Emotional Release and Relentless Creativity: Inside the Mind of 0-Brien

Speaking with alternative hip hop artist 0-Brien is an enlightening experience; one which dives into the depths of the human condition, and which provides an insight into music – specifically, its importance as an emotional outlet – that is mature and wise beyond his years.

The 19-year-old Connecticut native has tapped into the most primal offerings of those depths on his breakout album, Red, which was released earlier this year.

The album – and 0-Brien’s blunt, no-holds-barred style – gathers its rawness from myriad influences, from the spirit of experimentation that fueled The Beatles’ later work; to the emotion and uncaged ethos of punk, screamo, and metal; and the continued creativity and innovation that drives hip hop.

“XXXTentacion was the main artist to make me think I can do this, hearing his approach,” 0-Brien noted.

The subject matter of the late rapper’s music – namely, the focus on mental health – is another common thread he and 0-Brien share in their writing.

“As far as life, I had a troubled childhood emotionally,” 0-Brien recalled. “It was always like I needed to escape. I need to express myself, and ever since I was a child, I’ve always been writing.”

The healing (yet vicious) cycle of creativity
“Usually, my music stems from being at a lower point. Sorrow, depression. So, there’s a reason to write and make music,” 0-Brien said. “I get that out, and then it goes out to the people that listen to it. They hear it, they know they’re not alone, and that gives them someone to have that release with. That gets back to me, so then, I’m uplifted. It’s a good energy.”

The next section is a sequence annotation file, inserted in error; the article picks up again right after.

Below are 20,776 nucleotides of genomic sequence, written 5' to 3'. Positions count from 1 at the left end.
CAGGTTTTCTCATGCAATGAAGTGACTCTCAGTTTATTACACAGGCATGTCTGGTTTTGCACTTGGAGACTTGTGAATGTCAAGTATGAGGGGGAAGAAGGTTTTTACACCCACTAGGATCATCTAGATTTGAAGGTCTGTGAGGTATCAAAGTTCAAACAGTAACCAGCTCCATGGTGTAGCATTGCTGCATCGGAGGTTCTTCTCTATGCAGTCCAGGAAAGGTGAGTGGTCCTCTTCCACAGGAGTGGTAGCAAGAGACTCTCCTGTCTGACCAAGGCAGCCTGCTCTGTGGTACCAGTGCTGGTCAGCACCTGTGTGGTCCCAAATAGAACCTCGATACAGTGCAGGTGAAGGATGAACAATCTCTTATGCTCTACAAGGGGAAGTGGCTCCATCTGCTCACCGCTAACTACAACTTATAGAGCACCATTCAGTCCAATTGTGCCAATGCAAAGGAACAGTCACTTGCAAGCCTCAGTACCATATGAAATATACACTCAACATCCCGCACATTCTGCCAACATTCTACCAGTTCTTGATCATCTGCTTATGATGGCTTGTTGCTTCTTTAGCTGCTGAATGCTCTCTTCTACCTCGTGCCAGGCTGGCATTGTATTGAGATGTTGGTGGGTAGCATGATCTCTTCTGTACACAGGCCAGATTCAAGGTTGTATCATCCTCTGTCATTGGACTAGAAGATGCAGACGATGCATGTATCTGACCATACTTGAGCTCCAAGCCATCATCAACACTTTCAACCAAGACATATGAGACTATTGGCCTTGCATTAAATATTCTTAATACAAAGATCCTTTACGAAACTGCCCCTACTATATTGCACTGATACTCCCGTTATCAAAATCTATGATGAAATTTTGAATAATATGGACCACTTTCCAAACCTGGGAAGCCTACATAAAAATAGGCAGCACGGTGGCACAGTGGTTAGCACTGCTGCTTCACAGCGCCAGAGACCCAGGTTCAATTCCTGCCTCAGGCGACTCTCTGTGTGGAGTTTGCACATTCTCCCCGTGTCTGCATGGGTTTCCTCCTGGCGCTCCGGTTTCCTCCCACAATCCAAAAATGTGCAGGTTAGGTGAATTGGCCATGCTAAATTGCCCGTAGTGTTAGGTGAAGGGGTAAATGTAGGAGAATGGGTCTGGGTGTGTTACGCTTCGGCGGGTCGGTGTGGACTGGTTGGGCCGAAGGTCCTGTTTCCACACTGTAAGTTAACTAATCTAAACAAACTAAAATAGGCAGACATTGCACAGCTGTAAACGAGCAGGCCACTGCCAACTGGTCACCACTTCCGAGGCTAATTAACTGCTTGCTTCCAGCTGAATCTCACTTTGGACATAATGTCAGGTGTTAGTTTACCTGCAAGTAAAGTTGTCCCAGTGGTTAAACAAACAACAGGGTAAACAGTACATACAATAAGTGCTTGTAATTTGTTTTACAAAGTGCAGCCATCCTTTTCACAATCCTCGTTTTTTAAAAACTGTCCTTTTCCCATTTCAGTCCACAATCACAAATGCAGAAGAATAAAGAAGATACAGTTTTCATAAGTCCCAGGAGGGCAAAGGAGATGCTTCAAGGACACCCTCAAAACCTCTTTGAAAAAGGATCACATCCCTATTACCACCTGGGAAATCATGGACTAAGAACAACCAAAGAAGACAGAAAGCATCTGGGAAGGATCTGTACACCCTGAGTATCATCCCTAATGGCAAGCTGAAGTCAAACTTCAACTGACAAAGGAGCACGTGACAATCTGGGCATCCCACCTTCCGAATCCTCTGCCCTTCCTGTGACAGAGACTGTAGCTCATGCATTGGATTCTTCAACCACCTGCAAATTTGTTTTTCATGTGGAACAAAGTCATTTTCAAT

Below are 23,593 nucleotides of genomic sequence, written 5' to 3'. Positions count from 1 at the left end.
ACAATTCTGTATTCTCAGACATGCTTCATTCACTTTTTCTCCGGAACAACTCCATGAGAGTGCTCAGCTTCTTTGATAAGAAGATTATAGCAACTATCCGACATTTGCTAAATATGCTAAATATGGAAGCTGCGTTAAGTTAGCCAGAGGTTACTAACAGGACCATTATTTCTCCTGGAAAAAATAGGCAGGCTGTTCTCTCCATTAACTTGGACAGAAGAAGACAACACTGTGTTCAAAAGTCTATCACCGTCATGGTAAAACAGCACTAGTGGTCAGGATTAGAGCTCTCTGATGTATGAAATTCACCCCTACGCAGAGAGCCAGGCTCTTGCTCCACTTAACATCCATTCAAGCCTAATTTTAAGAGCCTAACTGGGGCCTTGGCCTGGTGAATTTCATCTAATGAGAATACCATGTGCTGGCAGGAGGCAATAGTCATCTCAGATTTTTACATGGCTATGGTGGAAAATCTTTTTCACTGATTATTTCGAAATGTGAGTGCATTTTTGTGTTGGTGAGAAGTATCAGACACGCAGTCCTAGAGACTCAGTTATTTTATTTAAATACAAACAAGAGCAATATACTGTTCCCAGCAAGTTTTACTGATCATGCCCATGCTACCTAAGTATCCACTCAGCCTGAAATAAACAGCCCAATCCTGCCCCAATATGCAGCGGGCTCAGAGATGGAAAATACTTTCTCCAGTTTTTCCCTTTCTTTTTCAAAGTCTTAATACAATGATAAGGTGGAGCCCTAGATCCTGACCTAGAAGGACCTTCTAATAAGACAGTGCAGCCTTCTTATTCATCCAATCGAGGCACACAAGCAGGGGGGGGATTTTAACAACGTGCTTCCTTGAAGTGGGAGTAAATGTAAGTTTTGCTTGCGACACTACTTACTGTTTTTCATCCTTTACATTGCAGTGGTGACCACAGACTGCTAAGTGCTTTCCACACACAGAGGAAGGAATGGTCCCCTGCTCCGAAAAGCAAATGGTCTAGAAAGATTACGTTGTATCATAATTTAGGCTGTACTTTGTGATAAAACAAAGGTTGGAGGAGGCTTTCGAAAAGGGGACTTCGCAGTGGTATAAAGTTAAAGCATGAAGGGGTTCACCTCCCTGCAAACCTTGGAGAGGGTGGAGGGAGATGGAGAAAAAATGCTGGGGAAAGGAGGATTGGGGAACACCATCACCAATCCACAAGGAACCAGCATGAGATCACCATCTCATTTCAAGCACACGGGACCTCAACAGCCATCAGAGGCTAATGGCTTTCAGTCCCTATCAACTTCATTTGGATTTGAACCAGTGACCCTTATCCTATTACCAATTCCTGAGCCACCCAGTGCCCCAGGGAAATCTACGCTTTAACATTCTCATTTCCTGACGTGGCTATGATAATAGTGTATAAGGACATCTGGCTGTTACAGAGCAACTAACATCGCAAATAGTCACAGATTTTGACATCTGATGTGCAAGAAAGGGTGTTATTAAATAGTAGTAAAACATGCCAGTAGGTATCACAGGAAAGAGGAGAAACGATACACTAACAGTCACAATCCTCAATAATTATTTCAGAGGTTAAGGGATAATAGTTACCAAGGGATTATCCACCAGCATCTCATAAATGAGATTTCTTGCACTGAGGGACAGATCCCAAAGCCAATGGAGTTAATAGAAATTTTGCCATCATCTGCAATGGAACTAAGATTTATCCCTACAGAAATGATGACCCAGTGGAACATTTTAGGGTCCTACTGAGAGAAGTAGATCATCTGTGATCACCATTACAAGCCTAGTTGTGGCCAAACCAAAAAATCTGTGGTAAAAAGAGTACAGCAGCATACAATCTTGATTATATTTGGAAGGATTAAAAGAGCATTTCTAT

That energy does fade, however, concurrent with the rising hunger that 0-Brien feels to create, and to develop another outlet, for himself and listeners alike.

“I want more, and I go back to that low point. It might be a little bit of a vicious cycle on my end,” he acknowledged. “But, to me, I release that music and it’s not mine anymore. I had my place with it, but now, it’s yours.”

“That cycle is really important to me.”

With Red, the cycle began a couple years back. With questions and uncertainty abound after high school, 0-Brien used dissatisfaction and inner turmoil to shape the project’s beginnings.

“I didn’t know what I wanted to do, but I knew I wasn’t ready for school just yet. All my friends and these people I had grown with, they go away, and I’m by myself,” he recalls. “I was stuck at a shitty job; it was a receptionist job, and the building was always empty. So, I was at work alone. Car rides, alone. Hometown, alone. Then, in the house alone.”

“It was a lot of festering frustration, anger, and depression. All of these coinciding emotions,” he continued. “I was in a screamo band in high school, and I dabbled with a couple singles with screaming on them. I was like, ‘I need to (scream) right now.’”

As far as content, Red gives a voice to the rawness we feel through life and relationship challenges – a choice made to grant listeners permission to acknowledge and release their emotions.

“The main goal with the content – something my manager and I fleshed out before we released the album – is, ‘Fuck censorship,’” he said. “It’s related to the punk side of the sound, and that whole movement of, ‘You can’t stop that. This is us and what we do. If you don’t like it, oh well.’